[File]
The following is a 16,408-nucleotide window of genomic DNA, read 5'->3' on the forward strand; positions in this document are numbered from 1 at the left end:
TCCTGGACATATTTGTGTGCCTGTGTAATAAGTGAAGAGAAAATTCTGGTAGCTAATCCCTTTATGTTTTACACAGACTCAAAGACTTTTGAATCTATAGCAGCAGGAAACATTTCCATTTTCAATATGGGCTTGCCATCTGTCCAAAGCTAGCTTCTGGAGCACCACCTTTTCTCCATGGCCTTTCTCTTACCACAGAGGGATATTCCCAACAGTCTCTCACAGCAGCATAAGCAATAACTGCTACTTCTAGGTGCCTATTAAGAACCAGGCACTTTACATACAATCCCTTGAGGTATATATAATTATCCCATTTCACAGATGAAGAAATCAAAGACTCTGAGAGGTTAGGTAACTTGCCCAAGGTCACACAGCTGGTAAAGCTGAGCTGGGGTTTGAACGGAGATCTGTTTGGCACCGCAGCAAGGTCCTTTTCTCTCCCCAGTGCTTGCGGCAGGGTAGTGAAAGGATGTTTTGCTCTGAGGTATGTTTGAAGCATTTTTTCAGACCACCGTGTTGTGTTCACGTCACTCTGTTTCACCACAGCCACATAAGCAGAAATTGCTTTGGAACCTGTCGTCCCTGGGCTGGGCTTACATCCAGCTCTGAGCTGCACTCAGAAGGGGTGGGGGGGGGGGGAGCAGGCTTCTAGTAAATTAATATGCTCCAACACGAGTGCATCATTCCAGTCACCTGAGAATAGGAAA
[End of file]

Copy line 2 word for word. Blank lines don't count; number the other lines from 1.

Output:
TCCTGGACATATTTGTGTGCCTGTGTAATAAGTGAAGAGAAAATTCTGGTAGCTAATCCCTTTATGTTTTACACAGACTCAAAGACTTTTGAATCTATAGCAGCAGGAAACATTTCCATTTTCAATATGGGCTTGCCATCTGTCCAAAGCTAGCTTCTGGAGCACCACCTTTTCTCCATGGCCTTTCTCTTACCACAGAGGGATATTCCCAACAGTCTCTCACAGCAGCATAAGCAATAACTGCTACTTCTAGGTGCCTATTAAGAACCAGGCACTTTACATACAATCCCTTGAGGTATATATAATTATCCCATTTCACAGATGAAGAAATCAAAGACTCTGAGAGGTTAGGTAACTTGCCCAAGGTCACACAGCTGGTAAAGCTGAGCTGGGGTTTGAACGGAGATCTGTTTGGCACCGCAGCAAGGTCCTTTTCTCTCCCCAGTGCTTGCGGCAGGGTAGTGAAAGGATGTTTTGCTCTGAGGTATGTTTGAAGCATTTTTTCAGACCACCGTGTTGTGTTCACGTCACTCTGTTTCACCACAGCCACATAAGCAGAAATTGCTTTGGAACCTGTCGTCCCTGGGCTGGGCTTACATCCAGCTCTGAGCTGCACTCAGAAGGGGTGGGGGGGGGGGGAGCAGGCTTCTAGTAAATTAATATGCTCCAACACGAGTGCATCATTCCAGTCACCTGAGAATAGGAAA